Deep well injection is a method of disposing of liquid waste, placing treated or untreated liquid waste into geologic formations that prevent the migration of contaminants into potential potable water aquifers. A typical injection well will extend several thousand feet down from the surface level into highly saline, permeable injection zones such as deep sandstone or limestone, remaining below an impermeable layer. Examples of contaminant groups for deep well injection are hazardous industrial waste products (often organic compounds), wastewater/process water from oil, gas and mining operations, as well as for sequestering CO2.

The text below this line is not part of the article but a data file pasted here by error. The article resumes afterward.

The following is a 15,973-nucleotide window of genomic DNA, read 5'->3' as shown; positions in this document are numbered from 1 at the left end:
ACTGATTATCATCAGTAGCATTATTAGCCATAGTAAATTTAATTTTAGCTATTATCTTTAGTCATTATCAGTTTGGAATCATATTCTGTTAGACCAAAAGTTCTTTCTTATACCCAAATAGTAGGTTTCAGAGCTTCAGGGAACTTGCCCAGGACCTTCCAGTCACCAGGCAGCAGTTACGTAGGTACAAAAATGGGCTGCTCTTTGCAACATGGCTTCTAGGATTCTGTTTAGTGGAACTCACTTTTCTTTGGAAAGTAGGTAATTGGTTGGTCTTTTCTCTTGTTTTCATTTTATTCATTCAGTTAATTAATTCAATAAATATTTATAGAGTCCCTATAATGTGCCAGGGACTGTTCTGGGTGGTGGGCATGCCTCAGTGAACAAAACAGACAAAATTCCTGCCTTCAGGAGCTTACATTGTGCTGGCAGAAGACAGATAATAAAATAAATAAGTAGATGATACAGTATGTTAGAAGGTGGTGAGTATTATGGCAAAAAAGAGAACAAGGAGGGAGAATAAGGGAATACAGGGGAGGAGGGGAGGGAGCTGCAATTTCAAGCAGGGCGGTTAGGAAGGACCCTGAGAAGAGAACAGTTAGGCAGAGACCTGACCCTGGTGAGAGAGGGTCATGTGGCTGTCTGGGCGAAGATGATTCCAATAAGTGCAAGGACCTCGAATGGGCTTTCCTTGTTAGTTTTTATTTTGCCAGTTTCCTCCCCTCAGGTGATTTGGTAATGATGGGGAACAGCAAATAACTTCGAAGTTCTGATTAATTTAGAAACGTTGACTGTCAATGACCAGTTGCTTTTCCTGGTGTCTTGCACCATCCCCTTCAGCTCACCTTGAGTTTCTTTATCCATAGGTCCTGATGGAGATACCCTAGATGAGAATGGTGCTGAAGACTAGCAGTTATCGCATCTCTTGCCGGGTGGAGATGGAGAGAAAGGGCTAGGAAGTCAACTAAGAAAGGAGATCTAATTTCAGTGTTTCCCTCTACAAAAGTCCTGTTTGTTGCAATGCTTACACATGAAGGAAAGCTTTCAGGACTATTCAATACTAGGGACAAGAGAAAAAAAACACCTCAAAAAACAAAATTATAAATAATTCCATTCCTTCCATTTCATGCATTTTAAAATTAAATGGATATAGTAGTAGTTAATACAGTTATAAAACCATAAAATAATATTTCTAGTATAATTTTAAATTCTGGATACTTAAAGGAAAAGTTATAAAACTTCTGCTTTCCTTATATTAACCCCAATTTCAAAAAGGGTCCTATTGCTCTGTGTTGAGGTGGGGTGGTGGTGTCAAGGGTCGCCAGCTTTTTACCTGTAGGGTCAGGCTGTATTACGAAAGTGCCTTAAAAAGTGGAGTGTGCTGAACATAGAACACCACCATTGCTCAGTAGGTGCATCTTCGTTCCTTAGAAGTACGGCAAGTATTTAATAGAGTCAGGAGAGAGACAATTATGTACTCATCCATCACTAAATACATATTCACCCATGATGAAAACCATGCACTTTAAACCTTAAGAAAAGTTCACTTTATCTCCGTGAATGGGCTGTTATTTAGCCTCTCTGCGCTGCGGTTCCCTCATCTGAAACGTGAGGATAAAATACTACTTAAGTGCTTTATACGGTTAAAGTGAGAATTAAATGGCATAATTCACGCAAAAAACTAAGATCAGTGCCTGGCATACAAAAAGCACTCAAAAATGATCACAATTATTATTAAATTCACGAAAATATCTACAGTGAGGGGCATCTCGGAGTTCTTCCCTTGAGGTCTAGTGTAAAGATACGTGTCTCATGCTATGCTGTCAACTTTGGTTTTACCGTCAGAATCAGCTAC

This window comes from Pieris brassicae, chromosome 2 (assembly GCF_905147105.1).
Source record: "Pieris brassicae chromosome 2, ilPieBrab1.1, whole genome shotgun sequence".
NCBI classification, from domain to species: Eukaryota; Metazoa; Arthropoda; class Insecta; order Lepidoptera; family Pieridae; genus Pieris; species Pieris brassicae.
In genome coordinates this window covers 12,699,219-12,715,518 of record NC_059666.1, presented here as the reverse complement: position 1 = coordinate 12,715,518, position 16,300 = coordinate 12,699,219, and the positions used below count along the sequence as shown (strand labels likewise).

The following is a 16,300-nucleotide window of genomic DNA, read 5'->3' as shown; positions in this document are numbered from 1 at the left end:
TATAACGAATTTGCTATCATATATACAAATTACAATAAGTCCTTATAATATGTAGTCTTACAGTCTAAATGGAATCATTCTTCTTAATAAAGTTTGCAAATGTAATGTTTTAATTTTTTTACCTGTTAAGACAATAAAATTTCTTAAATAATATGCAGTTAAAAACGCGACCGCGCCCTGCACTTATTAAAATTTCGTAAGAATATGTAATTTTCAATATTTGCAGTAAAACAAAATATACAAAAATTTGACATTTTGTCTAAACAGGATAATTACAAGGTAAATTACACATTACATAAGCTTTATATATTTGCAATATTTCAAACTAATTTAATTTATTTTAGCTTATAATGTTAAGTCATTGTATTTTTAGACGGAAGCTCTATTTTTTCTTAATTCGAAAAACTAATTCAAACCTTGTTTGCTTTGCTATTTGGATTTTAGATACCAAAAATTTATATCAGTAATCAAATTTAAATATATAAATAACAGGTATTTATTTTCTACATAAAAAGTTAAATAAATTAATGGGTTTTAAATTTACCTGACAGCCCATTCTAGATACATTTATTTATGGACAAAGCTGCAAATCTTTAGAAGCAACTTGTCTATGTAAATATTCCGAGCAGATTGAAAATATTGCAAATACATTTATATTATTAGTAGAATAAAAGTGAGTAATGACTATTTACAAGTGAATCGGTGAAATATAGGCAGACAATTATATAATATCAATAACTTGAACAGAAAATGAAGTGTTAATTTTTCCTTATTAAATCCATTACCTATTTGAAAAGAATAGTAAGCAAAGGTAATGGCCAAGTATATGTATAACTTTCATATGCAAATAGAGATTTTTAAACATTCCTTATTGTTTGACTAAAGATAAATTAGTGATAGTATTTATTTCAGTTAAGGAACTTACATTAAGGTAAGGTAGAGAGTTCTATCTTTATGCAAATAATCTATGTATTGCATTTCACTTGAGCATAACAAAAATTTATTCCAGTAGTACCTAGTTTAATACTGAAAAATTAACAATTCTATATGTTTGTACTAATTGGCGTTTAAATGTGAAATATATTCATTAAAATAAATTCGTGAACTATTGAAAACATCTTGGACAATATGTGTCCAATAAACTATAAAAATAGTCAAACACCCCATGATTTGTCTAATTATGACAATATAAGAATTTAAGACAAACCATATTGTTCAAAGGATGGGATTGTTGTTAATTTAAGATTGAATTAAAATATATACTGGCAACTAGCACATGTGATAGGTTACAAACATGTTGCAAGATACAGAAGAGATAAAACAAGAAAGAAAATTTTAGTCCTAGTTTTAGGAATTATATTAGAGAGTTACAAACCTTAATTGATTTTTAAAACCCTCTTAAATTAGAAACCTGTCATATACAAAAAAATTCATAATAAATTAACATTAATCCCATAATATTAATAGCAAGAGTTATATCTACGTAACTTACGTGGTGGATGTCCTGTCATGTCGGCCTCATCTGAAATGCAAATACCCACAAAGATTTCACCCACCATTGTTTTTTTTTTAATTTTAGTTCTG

There is no one filtration recommendation possible due to the wide variation of the strata in the injection zone. These sites require state and or federal permits which includes requires among other things, geologic characterization and reservoir evaluation to determine the nature of the formation zone. The nature of this zone coupled with the contaminant characteristics of the injected fluid determine what level of filtration may be required to preserve the porosity of the injection zone.
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